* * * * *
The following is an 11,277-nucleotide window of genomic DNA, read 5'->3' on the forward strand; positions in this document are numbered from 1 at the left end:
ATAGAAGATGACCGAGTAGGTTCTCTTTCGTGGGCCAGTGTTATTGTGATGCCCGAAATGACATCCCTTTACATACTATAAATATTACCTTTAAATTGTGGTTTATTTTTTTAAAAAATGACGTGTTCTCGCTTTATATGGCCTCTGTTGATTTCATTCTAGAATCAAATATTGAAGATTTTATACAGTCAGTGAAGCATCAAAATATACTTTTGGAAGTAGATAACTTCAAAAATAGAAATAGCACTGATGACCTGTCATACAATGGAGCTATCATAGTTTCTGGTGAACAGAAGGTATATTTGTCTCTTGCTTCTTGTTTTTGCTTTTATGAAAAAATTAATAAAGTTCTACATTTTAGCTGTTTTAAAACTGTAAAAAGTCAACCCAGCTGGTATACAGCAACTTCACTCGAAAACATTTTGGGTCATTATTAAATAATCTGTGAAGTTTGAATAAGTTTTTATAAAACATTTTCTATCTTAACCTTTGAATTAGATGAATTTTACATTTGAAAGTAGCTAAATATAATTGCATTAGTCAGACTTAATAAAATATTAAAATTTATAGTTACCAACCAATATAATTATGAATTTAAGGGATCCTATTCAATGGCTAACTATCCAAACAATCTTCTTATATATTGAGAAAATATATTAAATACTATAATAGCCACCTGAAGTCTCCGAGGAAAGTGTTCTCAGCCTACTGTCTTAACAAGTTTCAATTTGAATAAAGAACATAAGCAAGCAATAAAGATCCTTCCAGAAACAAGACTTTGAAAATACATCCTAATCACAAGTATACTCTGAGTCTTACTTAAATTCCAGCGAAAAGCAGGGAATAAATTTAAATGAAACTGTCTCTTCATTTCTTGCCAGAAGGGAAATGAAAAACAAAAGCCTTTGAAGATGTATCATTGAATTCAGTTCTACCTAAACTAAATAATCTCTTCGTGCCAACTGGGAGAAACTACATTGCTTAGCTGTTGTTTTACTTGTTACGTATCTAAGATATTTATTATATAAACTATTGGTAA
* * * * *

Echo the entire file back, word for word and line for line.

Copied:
The following is an 11,277-nucleotide window of genomic DNA, read 5'->3' on the forward strand; positions in this document are numbered from 1 at the left end:
ATAGAAGATGACCGAGTAGGTTCTCTTTCGTGGGCCAGTGTTATTGTGATGCCCGAAATGACATCCCTTTACATACTATAAATATTACCTTTAAATTGTGGTTTATTTTTTTAAAAAATGACGTGTTCTCGCTTTATATGGCCTCTGTTGATTTCATTCTAGAATCAAATATTGAAGATTTTATACAGTCAGTGAAGCATCAAAATATACTTTTGGAAGTAGATAACTTCAAAAATAGAAATAGCACTGATGACCTGTCATACAATGGAGCTATCATAGTTTCTGGTGAACAGAAGGTATATTTGTCTCTTGCTTCTTGTTTTTGCTTTTATGAAAAAATTAATAAAGTTCTACATTTTAGCTGTTTTAAAACTGTAAAAAGTCAACCCAGCTGGTATACAGCAACTTCACTCGAAAACATTTTGGGTCATTATTAAATAATCTGTGAAGTTTGAATAAGTTTTTATAAAACATTTTCTATCTTAACCTTTGAATTAGATGAATTTTACATTTGAAAGTAGCTAAATATAATTGCATTAGTCAGACTTAATAAAATATTAAAATTTATAGTTACCAACCAATATAATTATGAATTTAAGGGATCCTATTCAATGGCTAACTATCCAAACAATCTTCTTATATATTGAGAAAATATATTAAATACTATAATAGCCACCTGAAGTCTCCGAGGAAAGTGTTCTCAGCCTACTGTCTTAACAAGTTTCAATTTGAATAAAGAACATAAGCAAGCAATAAAGATCCTTCCAGAAACAAGACTTTGAAAATACATCCTAATCACAAGTATACTCTGAGTCTTACTTAAATTCCAGCGAAAAGCAGGGAATAAATTTAAATGAAACTGTCTCTTCATTTCTTGCCAGAAGGGAAATGAAAAACAAAAGCCTTTGAAGATGTATCATTGAATTCAGTTCTACCTAAACTAAATAATCTCTTCGTGCCAACTGGGAGAAACTACATTGCTTAGCTGTTGTTTTACTTGTTACGTATCTAAGATATTTATTATATAAACTATTGGTAA